Moving such large wind components overland can prove challenging for logistics operators and highway, rail and inland water authorities and is very costly for wind farm developers. The US Department of Energy reports that a 1,000-mile truck trip can cost more than $20,000. This is small compared with the $3.3m price of an average wind turbine, but with three blades per turbine and possibly up to 100 turbines the cost of transport alone amounts to a hefty sum.
For the offshore segment, logistics software can now be used to optimise operations. Shorelines offers design and maintenance tools built on its Shoresim simulation platform to identify the best course of action both during development of a wind farm and its subsequent operation. SIMSTALL simulates a full scope of offshore project construction, including port operations, logistics, installation, commissioning, and testing, while MAINTSYS analyses operations and maintenance and marine logistics.
Simulation software can also be used to improve safety and productivity. For example, CM Labs offers a training package on the operation of the Liebherr crawler crane, which is commonly used in wind turbine erection, so contractors can use it to instruct construction crews.
Traditionally, wind farm developers have used a variety of transport solutions to delivery components to site, including trains and lorries. However, in more difficult locations such as in mountainous areas or sites far offshore they are using heavy-lift helicopters to hoist components. There are several in use worldwide including the Russian Mi-26, Boeing’s CH-47 Chinook and the Airbus AS332 Super Puma.
The offshore wind sector has benefited greatly from the experience of the offshore oil and gas industry. Rather than reinvent the wheel, it has been able to borrow crucial equipment such as jack-up rigs, floating cranes, pole drivers and suction bucket or caisson foundations.
In shallow waters of up to 120m, self-powered jack-up rigs or vessels, equipped with large-capacity cranes and adjustable legs, act as a temporary fixed platform for assembly of turbine components on site. The hull is actually a watertight barge that floats on the surface. When the rig reaches the work site, the crew jacks the legs downward through the water and into the sea floor. Dorrell notes that these vessels, such as the Seajacks’ Kraken or Leviathan, have flexible deck space enabling them to carry components for multiple turbine installations in one voyage. Floating cranes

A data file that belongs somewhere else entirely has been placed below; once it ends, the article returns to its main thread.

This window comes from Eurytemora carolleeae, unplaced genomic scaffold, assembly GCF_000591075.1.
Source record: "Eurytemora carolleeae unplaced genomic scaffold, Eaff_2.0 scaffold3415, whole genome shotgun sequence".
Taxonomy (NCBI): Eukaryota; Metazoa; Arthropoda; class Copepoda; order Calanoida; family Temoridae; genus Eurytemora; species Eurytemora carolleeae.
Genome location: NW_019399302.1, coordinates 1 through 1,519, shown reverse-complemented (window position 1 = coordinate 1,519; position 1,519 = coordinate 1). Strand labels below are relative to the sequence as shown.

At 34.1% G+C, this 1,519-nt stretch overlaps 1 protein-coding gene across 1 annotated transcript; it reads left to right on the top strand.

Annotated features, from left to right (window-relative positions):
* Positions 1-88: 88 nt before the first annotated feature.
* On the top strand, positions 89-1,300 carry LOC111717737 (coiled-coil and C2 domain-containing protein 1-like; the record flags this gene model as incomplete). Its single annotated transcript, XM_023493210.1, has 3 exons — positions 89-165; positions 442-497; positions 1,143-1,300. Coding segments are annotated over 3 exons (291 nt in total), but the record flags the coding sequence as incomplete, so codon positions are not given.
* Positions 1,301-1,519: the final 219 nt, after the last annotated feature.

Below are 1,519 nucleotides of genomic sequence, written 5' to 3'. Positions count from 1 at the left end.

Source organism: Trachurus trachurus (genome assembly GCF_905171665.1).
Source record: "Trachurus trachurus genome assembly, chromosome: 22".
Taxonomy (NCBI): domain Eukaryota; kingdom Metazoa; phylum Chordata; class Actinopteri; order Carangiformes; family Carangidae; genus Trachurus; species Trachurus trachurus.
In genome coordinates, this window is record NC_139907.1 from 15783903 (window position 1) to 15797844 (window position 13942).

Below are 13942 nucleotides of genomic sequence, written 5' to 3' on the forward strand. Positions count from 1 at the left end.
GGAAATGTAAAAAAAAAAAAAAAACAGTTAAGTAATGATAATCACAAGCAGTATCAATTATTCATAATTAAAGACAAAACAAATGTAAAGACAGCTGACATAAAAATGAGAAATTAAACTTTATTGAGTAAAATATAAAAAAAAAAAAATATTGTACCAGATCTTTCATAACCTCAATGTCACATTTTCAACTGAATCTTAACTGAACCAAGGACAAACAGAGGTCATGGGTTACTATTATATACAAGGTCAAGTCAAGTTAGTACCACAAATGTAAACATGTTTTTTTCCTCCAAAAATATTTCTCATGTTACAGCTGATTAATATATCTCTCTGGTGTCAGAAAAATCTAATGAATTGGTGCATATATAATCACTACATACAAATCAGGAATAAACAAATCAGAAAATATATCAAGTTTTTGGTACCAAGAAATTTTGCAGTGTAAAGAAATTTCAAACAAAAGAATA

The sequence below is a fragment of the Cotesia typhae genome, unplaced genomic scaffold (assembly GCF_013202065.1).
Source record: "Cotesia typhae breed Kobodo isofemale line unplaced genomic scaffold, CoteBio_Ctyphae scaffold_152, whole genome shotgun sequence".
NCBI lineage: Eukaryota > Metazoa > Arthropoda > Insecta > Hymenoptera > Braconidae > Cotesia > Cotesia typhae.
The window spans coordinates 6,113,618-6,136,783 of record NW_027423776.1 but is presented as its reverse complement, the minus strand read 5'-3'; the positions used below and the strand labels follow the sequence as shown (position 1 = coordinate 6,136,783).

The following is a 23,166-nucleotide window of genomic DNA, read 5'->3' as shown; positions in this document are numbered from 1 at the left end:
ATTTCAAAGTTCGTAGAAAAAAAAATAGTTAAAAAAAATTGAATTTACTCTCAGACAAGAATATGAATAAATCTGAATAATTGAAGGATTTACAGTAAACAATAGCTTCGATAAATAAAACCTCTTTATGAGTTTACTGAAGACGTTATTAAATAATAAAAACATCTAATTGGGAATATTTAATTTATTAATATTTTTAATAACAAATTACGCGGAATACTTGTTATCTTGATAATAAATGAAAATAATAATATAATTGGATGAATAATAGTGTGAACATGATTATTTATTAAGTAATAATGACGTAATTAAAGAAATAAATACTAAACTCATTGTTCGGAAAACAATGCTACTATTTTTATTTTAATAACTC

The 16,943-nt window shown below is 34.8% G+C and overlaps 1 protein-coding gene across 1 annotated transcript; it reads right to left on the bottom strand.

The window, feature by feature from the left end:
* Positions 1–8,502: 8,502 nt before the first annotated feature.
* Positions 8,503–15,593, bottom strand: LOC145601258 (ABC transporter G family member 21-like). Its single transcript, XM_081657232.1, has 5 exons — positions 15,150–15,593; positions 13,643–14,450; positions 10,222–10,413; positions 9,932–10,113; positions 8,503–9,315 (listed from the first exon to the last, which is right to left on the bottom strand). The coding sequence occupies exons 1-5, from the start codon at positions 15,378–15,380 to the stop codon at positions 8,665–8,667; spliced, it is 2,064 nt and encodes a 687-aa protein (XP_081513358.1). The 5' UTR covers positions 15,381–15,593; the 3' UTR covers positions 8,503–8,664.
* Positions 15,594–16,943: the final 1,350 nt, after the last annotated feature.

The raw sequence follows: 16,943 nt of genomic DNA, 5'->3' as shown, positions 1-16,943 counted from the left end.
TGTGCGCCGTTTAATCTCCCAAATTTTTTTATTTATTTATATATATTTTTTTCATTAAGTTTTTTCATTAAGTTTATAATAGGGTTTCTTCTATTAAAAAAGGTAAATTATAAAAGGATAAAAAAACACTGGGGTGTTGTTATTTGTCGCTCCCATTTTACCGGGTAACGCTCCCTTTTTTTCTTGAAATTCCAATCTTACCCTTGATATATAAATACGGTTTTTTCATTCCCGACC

As turbines have got bigger and heavier and their foundations wider and installations shifted to ever deeper waters, contractors have favoured large floating cranes in preference to jack-up rigs. One of the largest is the 25,000t Asian Hercules III, which has a lifting capacity of up to 5,000t and a hook height of at least 120m, making it ideal for lifting monopile foundations and turbines into position. To ensure stability, water is pumped in and out of the vessel’s various bulkheads to prevent overturning.
Blue Hammer is currently being tested as an environmentally friendly pile-driving system for preparing offshore wind turbine foundations that is cheaper than conventional hammers. It was developed by Fistuca, a Dutch technology company spin-off from Eindhoven University of Technology. BLUE Piling Technology employs a large water column to drive a pile in the soil, instead of the steel ram used by hydraulic hammers, Fistuca explained. Gas combustion throws up this water column, which falls back on the pile under gravity, hence delivering two blows. This cycle is repeated until the pile reaches the desired depth. The noise of a conventional hammer is created by the rapid deceleration of a fast moving steel rod that hits the monopile.
Fistuca director Jasper Winkes explains: “The energy is transferred in a very short time span, typically 4-8ms. The result is a lot of vibrations that cause the pile to emit very high underwater noise. The BLUE Hammer delivers blows with a very heavy water column. The duration of the blow is 100-200ms and the increase and reduction in force are rather gradual, [so] the pile feels a blow that is more like a push than a short impact, resulting in reduced underwater noise levels.”
The Blue Hammer could remove the need for underwater noise mitigation as well as allow secondary steel to be pre-welded to the monopile before installation, potentially unlocking ‘transition piece free’ designs By reducing the time and number of operations offshore, this method should improve health and safety and result in significantly lower installation costs. Blue Hammer’s developers say the project will yield some €33-40 m lifetime savings for a 720MW offshore wind farm, which is equal to a levelised cost of energy (LCOE) reduction of 0.9-1.2 €/MWh.
Mono Bucket foundation
Suction bucket foundations are customarily used by offshore wind developers working in the North Sea, where waves may reach 20m or more. Universal Foundation’s Mono Bucket is installed using a patented control system to lower the pressure in the cavity between the foundation and the seabed, which generates water flow, lowering resistance around the edge of the foundation’s skirt and allowing the foundation to sink into the seabed. The installation system also controls vertical alignment, removing the need for a transition piece to adjust verticality. The structure comprises a multi-shell foundation with vertical stiffeners, a robust lid and a shaft for interfacing with turbines or other topside structures. Installation is noise-free and offers no risk to marine mammals, offshore installation crews or marine operators. When it comes to decommissioning, the foundation can be removed for reuse or recycling by reversing the suction process, applying water pressure into the foundation skirt so that it can be smoothly lifted from the seabed.
In conclusion, if the size of turbine components transported by road and rail is limited by regulations then wind energy manufacturers will need to break up their components into smaller modularised sections, easing the burden on logistical transport companies as well as the highway and water authorities. As for the growing offshore developments around the world these could be supplied and serviced from turbine manufacturing plants based around ports and shipped to their final destinations by the growing fleet of dedicated vessels.